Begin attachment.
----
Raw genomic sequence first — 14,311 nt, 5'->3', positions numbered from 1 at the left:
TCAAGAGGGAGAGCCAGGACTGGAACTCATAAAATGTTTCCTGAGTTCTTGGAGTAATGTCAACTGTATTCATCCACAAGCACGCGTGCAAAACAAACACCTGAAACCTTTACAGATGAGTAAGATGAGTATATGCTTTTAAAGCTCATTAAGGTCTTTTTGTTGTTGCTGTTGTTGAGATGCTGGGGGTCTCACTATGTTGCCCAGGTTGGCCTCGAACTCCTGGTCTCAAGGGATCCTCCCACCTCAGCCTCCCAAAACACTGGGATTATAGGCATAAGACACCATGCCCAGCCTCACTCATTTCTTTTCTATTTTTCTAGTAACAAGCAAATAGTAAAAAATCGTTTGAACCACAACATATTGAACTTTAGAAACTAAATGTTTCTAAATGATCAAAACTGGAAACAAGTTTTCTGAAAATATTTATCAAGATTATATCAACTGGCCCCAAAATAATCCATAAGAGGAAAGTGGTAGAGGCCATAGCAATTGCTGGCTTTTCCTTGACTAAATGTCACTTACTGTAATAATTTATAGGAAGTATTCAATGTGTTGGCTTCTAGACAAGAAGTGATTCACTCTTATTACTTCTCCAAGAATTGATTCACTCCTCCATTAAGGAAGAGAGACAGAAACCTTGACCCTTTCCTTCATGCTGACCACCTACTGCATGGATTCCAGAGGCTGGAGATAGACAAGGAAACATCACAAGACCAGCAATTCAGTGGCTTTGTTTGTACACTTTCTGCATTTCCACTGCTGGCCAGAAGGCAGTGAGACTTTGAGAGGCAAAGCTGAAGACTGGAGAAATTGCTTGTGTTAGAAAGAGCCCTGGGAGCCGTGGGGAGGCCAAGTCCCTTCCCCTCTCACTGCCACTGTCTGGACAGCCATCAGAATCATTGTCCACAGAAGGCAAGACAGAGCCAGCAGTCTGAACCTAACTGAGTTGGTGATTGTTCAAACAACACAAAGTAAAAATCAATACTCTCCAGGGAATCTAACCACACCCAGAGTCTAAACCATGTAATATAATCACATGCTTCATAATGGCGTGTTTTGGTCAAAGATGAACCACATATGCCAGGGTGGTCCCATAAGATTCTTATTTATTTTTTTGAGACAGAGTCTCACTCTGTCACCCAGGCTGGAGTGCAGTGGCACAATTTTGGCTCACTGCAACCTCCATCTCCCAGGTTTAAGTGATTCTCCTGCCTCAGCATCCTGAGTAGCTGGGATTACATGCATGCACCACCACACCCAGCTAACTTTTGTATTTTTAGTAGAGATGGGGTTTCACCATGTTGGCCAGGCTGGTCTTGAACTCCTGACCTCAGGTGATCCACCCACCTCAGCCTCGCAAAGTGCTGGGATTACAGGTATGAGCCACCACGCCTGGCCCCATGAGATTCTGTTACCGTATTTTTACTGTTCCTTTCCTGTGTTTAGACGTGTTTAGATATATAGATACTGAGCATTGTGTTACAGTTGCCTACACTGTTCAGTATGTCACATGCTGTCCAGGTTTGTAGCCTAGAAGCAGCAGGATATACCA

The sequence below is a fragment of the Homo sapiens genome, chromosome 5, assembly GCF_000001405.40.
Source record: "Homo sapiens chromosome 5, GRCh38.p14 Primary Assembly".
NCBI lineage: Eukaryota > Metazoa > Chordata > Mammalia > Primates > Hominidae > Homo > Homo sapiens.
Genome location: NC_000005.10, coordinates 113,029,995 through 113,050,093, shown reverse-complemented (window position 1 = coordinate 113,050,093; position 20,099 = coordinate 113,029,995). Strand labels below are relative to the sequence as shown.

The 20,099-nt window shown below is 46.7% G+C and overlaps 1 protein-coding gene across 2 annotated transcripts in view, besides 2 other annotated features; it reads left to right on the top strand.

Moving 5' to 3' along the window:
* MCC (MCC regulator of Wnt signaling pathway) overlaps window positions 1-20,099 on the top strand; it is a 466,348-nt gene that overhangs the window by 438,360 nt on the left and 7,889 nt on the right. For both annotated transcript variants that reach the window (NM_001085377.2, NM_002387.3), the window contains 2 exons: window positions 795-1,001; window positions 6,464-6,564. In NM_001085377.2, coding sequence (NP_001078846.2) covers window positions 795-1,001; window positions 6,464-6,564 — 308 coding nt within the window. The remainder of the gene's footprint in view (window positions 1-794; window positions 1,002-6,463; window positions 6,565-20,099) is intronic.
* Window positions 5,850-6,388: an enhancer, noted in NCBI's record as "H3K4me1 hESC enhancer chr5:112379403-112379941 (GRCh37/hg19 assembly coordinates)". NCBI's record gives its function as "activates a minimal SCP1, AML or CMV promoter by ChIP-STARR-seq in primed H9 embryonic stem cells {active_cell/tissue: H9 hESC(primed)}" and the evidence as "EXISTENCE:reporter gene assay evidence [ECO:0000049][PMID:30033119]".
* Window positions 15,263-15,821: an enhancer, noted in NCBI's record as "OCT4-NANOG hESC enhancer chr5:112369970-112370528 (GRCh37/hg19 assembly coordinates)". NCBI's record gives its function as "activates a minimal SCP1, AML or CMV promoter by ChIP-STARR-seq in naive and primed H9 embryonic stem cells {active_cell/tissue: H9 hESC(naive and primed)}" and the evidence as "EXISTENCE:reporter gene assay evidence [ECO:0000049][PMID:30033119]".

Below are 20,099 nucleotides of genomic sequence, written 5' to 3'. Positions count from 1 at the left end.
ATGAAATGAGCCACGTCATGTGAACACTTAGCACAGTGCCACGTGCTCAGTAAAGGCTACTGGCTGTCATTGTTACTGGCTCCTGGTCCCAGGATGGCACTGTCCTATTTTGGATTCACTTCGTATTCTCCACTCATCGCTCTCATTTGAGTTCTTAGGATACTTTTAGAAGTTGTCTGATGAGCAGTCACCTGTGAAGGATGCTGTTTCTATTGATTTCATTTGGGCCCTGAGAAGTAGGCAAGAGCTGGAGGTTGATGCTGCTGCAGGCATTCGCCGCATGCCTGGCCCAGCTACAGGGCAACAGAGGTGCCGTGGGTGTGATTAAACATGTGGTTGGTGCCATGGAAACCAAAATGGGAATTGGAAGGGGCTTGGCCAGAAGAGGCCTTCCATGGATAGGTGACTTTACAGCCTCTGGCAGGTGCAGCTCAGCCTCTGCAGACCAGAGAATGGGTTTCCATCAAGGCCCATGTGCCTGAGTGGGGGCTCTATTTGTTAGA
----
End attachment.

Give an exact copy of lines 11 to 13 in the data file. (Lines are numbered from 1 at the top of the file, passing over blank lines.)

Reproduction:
* Window positions 15,263-15,821: an enhancer, noted in NCBI's record as "OCT4-NANOG hESC enhancer chr5:112369970-112370528 (GRCh37/hg19 assembly coordinates)". NCBI's record gives its function as "activates a minimal SCP1, AML or CMV promoter by ChIP-STARR-seq in naive and primed H9 embryonic stem cells {active_cell/tissue: H9 hESC(naive and primed)}" and the evidence as "EXISTENCE:reporter gene assay evidence [ECO:0000049][PMID:30033119]".

Below are 20,099 nucleotides of genomic sequence, written 5' to 3'. Positions count from 1 at the left end.
ATGAAATGAGCCACGTCATGTGAACACTTAGCACAGTGCCACGTGCTCAGTAAAGGCTACTGGCTGTCATTGTTACTGGCTCCTGGTCCCAGGATGGCACTGTCCTATTTTGGATTCACTTCGTATTCTCCACTCATCGCTCTCATTTGAGTTCTTAGGATACTTTTAGAAGTTGTCTGATGAGCAGTCACCTGTGAAGGATGCTGTTTCTATTGATTTCATTTGGGCCCTGAGAAGTAGGCAAGAGCTGGAGGTTGATGCTGCTGCAGGCATTCGCCGCATGCCTGGCCCAGCTACAGGGCAACAGAGGTGCCGTGGGTGTGATTAAACATGTGGTTGGTGCCATGGAAACCAAAATGGGAATTGGAAGGGGCTTGGCCAGAAGAGGCCTTCCATGGATAGGTGACTTTACAGCCTCTGGCAGGTGCAGCTCAGCCTCTGCAGACCAGAGAATGGGTTTCCATCAAGGCCCATGTGCCTGAGTGGGGGCTCTATTTGTTAGA